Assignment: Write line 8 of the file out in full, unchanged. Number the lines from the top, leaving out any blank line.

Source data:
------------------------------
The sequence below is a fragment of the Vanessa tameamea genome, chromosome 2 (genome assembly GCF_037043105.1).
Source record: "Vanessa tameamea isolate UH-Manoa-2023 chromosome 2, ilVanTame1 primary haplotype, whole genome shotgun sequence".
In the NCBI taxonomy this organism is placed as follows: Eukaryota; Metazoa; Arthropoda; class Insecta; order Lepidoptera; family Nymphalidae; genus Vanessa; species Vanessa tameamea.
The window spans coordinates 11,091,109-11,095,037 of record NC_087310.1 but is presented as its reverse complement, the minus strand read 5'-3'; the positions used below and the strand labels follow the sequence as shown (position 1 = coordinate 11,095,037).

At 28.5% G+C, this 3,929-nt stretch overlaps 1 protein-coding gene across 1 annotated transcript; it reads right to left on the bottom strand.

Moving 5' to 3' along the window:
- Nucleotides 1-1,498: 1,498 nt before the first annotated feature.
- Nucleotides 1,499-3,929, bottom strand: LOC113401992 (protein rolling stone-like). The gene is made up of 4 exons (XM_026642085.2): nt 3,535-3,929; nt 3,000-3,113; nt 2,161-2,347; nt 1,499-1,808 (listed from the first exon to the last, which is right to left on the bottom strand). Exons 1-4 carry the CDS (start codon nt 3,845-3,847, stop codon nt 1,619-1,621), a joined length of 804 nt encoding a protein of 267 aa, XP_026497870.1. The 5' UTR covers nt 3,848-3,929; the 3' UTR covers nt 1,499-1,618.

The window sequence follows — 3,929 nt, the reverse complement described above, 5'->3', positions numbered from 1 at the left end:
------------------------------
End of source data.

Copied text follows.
- Nucleotides 1,499-3,929, bottom strand: LOC113401992 (protein rolling stone-like). The gene is made up of 4 exons (XM_026642085.2): nt 3,535-3,929; nt 3,000-3,113; nt 2,161-2,347; nt 1,499-1,808 (listed from the first exon to the last, which is right to left on the bottom strand). Exons 1-4 carry the CDS (start codon nt 3,845-3,847, stop codon nt 1,619-1,621), a joined length of 804 nt encoding a protein of 267 aa, XP_026497870.1. The 5' UTR covers nt 3,848-3,929; the 3' UTR covers nt 1,499-1,618.